Sandy Bay Ojibway First Nation
The original members of the Sandy Bay Ojibway First Nation emigrated from the Sault Ste. Marie area near Lake Superior to settle along the shores of Lake Manitoba. They were initially known as the “White Mud River Band”.
They survived by means of fishing, hunting deer and small game and gathering of wild berries and rice. Agriculture also played a part in their livelihood, with planting and harvesting of corn and squash. Dwellings consisted of birch or juniper bark covered dwellings, supported by willow saplings, referred to as the “waaginogan” or wigwam.
Tribe members were divided into “clans” and assigned animal totems, the main five totems being the Crane, Catfish, Loon, Marten and Bear. Traditional summer gatherings to celebrate harvesting and enjoy social interaction are reflected in present day powwows.
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The Sandy Bay Ojibway First Nation was a signatory to Treaty #1 in 1871, represented by Chief Yellowquill. At that time, they were a component of the “Portage Band” that included Sandy Bay, Long Plain and Swan Lake First Nations.
In 1872, the governing chief of Sandy Bay First Nation sent formal request to the Indian Commissioner representing the Crown that an area of land be surveyed for his people, thus distinguishing the Sandy Bay Ojibways from the established Portage Band. The request was formally granted in June of 1876, recognizing the three bands as distinct Nations. The Sandy Bay Ojibway First Nation settled along the western shore of Lake Manitoba.
Sandy Bay Ojibway First Nation is situated just 90 kilometers northwest of Portage la Prairie and 165 kilometers northwest of Winnipeg, Manitoba. As of March 2008, statistics show a registered membership of 5,438 band members. Affiliated with the Dakota Ojibway Tribal Council #2162, Sandy Bay Ojibway First Nation reserve land covers a total area of 6,659.6 hectares.
Arts and Culture
The Sandy Bay First Nation community has remained strong and resolute in its preservation of language and traditional roots, with a high percentage of its members fluent in their mother tongue of Ojibway.
2007 marked the 28th anniversary of the “Sandy Bay Ojibway First Nation Powwow”. Generally held in late August, the competition showcases a range of traditional dancers, with prizes awarded in mens, ladies, and junior boys and girls categories. A full range of entertainment and family oriented activities are a complimentary part of the festive gathering.
Sandy Bay Nation has produced a number of individuals that strive to develop and challenge their own education and creativity, and in the process, inspire fellow band members and add to the advancement of the community.
Alice Summers, of the Bear Clan, produces traditional hand-crafted mukluks, mittens, slippers, vests, papoose dolls, barrettes and moccasins through skilled leather and beadwork.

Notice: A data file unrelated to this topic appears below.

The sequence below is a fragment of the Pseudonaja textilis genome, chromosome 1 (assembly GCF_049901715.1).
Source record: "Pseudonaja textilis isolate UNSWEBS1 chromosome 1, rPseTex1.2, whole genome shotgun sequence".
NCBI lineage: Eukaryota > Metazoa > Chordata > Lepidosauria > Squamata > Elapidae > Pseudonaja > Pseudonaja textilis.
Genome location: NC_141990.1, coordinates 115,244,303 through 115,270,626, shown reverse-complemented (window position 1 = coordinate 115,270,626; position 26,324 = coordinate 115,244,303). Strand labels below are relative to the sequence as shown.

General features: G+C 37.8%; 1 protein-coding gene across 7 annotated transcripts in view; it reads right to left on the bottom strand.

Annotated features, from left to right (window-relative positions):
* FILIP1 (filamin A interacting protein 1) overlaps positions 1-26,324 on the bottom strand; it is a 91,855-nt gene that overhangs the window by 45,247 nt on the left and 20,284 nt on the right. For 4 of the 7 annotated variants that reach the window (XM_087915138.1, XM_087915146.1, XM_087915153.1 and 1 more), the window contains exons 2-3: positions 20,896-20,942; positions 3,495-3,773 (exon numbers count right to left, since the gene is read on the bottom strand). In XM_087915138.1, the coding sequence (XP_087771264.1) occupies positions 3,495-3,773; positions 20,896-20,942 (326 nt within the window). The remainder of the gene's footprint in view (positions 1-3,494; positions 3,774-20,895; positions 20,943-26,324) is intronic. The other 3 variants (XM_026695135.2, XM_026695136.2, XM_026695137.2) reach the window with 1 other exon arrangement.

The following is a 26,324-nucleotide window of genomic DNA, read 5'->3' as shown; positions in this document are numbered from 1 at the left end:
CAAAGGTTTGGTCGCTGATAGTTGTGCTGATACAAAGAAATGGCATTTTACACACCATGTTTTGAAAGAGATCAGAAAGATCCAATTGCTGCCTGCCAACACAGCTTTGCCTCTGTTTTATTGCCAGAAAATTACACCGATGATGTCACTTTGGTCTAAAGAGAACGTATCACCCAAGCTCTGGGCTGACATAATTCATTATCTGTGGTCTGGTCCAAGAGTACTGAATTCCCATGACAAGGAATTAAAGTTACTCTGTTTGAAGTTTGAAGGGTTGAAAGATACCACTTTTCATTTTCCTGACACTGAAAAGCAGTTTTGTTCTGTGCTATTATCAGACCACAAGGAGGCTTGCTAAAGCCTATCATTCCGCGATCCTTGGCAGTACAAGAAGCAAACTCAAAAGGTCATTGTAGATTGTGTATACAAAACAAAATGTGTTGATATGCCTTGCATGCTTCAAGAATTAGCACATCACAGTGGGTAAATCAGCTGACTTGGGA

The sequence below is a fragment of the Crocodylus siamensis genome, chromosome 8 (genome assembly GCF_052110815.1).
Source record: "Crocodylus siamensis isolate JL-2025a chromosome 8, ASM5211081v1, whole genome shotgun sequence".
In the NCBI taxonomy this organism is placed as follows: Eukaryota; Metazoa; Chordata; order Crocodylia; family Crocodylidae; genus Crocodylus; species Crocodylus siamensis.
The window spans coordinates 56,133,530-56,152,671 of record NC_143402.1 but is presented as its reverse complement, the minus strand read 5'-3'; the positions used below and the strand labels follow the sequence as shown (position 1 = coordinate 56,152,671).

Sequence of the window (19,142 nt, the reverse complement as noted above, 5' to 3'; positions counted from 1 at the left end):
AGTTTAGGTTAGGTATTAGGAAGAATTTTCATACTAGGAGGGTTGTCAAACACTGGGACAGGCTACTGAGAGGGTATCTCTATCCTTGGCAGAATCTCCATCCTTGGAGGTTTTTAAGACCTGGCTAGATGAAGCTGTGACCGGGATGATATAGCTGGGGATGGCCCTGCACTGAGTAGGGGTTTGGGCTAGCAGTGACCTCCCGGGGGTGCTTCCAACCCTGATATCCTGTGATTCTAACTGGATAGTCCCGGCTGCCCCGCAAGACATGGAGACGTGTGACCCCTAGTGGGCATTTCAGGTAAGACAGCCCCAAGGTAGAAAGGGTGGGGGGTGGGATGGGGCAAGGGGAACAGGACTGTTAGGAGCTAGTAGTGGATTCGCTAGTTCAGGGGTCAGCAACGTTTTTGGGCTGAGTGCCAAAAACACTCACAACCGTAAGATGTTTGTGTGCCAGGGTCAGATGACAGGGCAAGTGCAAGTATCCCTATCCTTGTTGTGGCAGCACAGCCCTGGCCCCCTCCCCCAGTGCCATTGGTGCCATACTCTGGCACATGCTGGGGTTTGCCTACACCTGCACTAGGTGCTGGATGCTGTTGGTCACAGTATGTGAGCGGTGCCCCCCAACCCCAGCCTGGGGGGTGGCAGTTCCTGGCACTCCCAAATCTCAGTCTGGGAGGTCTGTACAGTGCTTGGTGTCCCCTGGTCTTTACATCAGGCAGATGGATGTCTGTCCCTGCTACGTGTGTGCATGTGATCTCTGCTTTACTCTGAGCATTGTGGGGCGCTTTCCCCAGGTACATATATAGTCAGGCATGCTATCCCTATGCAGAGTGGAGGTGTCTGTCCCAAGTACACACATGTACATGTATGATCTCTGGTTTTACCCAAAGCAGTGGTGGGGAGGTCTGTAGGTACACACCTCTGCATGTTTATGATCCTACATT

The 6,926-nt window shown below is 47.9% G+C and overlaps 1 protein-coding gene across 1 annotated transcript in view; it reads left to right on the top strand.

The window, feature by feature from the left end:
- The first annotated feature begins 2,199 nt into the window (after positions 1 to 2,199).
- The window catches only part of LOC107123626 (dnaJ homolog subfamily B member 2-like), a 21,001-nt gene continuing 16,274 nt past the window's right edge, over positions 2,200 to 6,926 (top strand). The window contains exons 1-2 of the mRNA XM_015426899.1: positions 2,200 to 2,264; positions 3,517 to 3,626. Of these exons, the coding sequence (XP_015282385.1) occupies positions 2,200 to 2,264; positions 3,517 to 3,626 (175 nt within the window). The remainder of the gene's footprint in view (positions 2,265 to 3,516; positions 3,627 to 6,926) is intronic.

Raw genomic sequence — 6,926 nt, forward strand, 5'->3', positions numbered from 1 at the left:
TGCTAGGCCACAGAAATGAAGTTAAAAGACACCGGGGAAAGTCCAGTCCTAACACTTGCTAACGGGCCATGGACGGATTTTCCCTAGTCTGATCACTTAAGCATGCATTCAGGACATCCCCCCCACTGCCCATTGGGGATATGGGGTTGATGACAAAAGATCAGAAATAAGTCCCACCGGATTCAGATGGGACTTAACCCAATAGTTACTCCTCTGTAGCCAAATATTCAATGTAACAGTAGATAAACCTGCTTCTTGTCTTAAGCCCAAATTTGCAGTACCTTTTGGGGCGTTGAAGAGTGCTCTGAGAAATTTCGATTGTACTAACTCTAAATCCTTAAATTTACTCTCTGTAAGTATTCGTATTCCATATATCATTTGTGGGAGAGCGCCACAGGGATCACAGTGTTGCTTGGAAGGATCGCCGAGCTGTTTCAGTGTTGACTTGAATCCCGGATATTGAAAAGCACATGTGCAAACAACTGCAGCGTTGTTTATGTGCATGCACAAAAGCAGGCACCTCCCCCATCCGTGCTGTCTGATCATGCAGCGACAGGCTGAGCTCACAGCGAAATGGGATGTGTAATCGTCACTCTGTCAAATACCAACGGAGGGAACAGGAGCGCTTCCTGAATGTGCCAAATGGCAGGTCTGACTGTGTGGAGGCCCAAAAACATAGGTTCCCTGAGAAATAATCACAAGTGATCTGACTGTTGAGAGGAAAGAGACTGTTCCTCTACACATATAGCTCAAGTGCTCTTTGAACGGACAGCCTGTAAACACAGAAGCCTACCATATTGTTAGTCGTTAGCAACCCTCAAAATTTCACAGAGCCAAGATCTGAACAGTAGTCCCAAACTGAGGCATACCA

Gabriel Beaulieau, of Ojibway-Cree/Russian descent, transformed the past of a troubled youth into an artistic success story. Discovering his gifted abilities as a painter and carver, Gabriel has gone on to receive awards for his work on canvas and automobiles, with recognition in Canada, the United States, and Europe.
Vera Houle is an experienced reporter, producer and executive producer, with her career starting at CTV/CKY in Winnipeg, Manitoba. In 2001, she joined APTN (Aboriginal Peoples Television Network), eventually advancing to Director of News and Current Affairs in 2005. Fluent in her native Ojibway language, Vera was appointed Communications Advisor for the Assembly of Manitoba Chiefs in 2002.
MAYAA (Manitoba Aboriginal Youth Achievement Awards) awarded Francine Compton with top honors in the Artistic-Visual category for her outstanding work in her role as APTN’s National News Studio Director. Francine is one of the youngest full-time directors in Canada. Prior to her visual achievements, she competed in summer powwows as a fancy shawl dancer.
Daniel McKennitt , through his studies of medicine, mathematics and physical science, is motivated to find ways to improve the overall health and success of Aboriginal youth. He has worked with the University of Alberta, Alberta Advanced Education and Canadian Heritage and is recognized as one of twelve recipients of the National Aboriginal Health Organization Youth Role Models of 2006-2007.
Achievements and Progression
Sandy Bay Ojibway First Nation is a small but evolving community. On-site facilities include a band administration office, Hector Thiboutot Community School, arena and recreation center, health center, fire hall and First Nations police detachment.
A full range of child and family services, housing, college and post-secondary education and career opportunities are available to band members through the DOTC (Dakota Ojibway Tribal Council).
Magnus Mousseau, a Sandy Bay Youth Council representative, has organized a range of activities for the young people within the community ranging from softball to tae-kwondo, in an effort to instill a sense of belonging and commitment, and a genuine pride in community.
A high number of tourists are attracted to the natural beauty of the Sandy Bay area lakes and woodlands. The members of the Sandy Bay Ojibway First Nation are welcoming and accommodating in sharing their knowledge of the land and the culture of their people, a true reflection of the spirit of the Ojibway.
Just the Facts Please
(Source: 2006 Statistics Canada Census)
2006 Population 2,518
2001 Population 2,446
Population Fluctuation +2.9%
Land Area (square km) 61.42
Population Density (per square km) 41.0
Total Private Dwellings 518
Total Population 15 Years and Over 59.4%
Knowledge of Aboriginal Language 54%